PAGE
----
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Wageningen research brings allergen-free apple within reach

06.07.2005


By combining genetic data with the results of skin prick tests in allergic patients, more insight has been gained into the involvement of specific allergen genes in apple allergy. For his thesis at Wageningen University, Zhongshan Gao identified and localised genes which are involved in the allergenicity. The results represent a step forward in the identification, breeding and development of low allergenic apple varieties.



Approximately 2% of the West-European population has an apple allergy. Apple is the most cultivated fruit crop in temperate areas. Understanding of apple genetics has increased due to the development of genetic maps and techniques. This provided molecular markers with which seedlings can be tested for resistance to certain plant diseases. The use of markers for allergy research is new.

It has previously been proven that apple allergy is caused by one or more proteins in apple (the so-called Mal d1- till Mal d4-proteins). Mal d1 is the most important allergen in apple. People who are allergic to the Mal d1 protein feel itching, prickling and a swelling of the lips, tongue and throat after eating a fresh apple.


Gao’s thesis explains that the exact identification of the genes involved in allergenicity is a major challenge for two reasons. Firstly, more allergens can play a role together. Secondly, patients differ from each other in their sensitivity to these allergens and their varieties.

The aim of Gao’s study was to trace and characterise the genes which are decisive for the amino acid compound of the four most important allergenic protein types. Another goal of the project was to develop genetic markers for already predicting at the seedling stage whether or not an apple contains allergenic proteins.

Gao found 26 genes, 18 of which coded for the Mal d1 protein. This allergen is especially relevant to patients in North West Europe, who also suffer from hay fever in the spring as a reaction to birch pollen. Gao’s research showed that the Mal d 1 genes are lying on three chromosomes, with the genes on chromosome 16 playing a clear role in the allergenicity. In addition, it appeared that the amount of Mal d1 protein was less important than the amino acid composition. Until now, medical studies have primarily focused on the quantity.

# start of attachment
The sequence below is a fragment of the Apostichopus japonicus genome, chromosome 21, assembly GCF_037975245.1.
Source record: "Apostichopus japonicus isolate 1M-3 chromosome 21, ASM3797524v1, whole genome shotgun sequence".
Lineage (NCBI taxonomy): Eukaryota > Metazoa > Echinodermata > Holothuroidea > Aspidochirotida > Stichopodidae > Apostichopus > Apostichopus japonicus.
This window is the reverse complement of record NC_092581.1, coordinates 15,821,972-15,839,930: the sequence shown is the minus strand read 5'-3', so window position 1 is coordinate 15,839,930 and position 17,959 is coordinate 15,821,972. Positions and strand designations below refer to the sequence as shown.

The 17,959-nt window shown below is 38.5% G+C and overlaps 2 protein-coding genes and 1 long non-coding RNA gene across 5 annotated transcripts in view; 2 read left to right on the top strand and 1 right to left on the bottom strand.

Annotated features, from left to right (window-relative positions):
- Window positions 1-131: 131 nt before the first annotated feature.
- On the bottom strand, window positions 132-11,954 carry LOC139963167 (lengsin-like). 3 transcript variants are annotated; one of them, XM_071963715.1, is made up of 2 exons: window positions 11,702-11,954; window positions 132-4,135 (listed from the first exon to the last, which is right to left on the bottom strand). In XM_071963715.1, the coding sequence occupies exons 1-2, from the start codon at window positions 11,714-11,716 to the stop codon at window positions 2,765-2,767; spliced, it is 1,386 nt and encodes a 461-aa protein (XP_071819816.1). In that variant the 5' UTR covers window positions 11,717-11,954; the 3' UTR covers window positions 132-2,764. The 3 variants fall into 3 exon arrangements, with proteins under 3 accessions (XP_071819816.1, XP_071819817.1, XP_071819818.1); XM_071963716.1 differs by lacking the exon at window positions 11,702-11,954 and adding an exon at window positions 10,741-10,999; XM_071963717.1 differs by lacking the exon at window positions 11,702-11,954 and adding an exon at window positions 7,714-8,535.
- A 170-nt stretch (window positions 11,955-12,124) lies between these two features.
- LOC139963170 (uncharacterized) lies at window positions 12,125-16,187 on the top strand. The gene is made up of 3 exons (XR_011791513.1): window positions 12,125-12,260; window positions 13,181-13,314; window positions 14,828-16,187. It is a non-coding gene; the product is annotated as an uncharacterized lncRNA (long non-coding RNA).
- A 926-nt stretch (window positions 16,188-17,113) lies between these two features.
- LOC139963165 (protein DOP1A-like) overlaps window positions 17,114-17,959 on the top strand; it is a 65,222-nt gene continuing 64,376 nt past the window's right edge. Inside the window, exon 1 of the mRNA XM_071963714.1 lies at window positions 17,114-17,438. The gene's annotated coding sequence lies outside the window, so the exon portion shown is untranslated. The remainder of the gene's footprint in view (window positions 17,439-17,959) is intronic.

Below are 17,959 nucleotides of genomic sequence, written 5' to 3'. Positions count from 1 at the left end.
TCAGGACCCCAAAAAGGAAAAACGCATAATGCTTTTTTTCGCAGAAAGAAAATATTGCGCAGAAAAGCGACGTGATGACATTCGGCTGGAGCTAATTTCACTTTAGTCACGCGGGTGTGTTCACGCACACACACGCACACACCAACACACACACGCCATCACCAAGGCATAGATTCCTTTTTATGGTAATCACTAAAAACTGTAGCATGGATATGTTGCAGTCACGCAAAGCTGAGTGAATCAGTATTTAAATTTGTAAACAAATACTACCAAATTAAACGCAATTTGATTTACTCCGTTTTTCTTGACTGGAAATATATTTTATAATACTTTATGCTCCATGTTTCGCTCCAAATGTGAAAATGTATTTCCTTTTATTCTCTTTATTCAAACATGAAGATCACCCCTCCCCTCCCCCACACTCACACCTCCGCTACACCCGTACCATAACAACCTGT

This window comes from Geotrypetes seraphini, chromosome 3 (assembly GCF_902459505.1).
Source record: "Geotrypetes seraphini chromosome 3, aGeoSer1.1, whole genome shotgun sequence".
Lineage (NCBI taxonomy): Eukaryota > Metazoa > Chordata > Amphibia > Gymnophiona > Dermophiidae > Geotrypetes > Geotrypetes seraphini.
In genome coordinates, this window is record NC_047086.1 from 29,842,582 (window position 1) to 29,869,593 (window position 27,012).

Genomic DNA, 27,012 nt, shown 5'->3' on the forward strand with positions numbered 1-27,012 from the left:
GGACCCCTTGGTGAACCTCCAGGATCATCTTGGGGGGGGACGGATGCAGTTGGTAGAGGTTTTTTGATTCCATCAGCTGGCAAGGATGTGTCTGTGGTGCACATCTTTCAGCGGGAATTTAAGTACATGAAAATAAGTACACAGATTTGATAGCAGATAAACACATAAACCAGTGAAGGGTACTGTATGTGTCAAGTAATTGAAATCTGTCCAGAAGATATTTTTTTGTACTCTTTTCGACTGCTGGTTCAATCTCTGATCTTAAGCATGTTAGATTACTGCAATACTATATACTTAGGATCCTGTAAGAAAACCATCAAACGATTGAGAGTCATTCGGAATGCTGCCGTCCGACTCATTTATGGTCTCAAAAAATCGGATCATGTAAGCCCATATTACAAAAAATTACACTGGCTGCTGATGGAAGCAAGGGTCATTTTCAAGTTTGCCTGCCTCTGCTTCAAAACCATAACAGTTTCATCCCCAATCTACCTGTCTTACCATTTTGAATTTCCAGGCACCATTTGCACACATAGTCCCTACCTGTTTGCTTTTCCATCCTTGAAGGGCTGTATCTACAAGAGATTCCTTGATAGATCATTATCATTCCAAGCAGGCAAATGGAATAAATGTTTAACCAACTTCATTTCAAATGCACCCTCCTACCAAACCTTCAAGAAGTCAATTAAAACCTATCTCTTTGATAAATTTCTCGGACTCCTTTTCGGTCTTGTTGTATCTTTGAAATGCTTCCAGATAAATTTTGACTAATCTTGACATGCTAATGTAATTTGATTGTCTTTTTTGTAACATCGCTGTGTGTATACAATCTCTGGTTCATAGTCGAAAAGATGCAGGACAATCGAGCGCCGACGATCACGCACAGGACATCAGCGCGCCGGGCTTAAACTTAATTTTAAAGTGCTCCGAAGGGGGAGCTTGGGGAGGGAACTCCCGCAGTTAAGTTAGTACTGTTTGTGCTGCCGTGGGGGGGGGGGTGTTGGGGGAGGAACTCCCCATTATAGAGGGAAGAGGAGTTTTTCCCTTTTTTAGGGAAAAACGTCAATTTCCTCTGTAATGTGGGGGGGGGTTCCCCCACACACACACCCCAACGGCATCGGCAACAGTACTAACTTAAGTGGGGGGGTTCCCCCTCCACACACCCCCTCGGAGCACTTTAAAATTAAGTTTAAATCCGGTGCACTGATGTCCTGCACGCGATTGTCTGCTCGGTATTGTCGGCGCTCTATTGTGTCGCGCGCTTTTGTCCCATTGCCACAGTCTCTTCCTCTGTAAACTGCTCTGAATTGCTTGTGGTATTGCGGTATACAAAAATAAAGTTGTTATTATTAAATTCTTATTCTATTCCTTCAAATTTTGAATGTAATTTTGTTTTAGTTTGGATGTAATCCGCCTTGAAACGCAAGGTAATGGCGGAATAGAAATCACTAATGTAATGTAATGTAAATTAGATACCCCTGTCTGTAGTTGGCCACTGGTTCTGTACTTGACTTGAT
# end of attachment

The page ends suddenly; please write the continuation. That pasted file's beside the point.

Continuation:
Partially because of the results of this study and the use of modern technologies such as marker assisted breeding and reduction in gene activity, the future may bring new less-allergenic apple varieties on the market. These will allow apple allergic patients to eat the fruit without experiencing any discomfort. The results can also be used for genetic research in other fruit crops such as pear and peach, which contain similar allergens.

Zhongshan Gao collected his doctorate at Wageningen University and Research Centre on 30 June with his study “Localization of candidate allergen genes on the apple (Malus domestica) genome and their putative allergenicity”.

Gao’s thesis was part of the EU-SAFE project, a large European interdisciplinary consortium, and he is the first person to graduate from the Allergy Consortium Wageningen. Subsequent studies will take place as part of the EU project ISAFRUIT, within which apple allergy and the making/selection of hypoallergenic cultivars will form a significant part.

Jac Niessen | alfa
Further information:
http://www.wur.nl
http://www.wau.nl/pers/05/052wue.html

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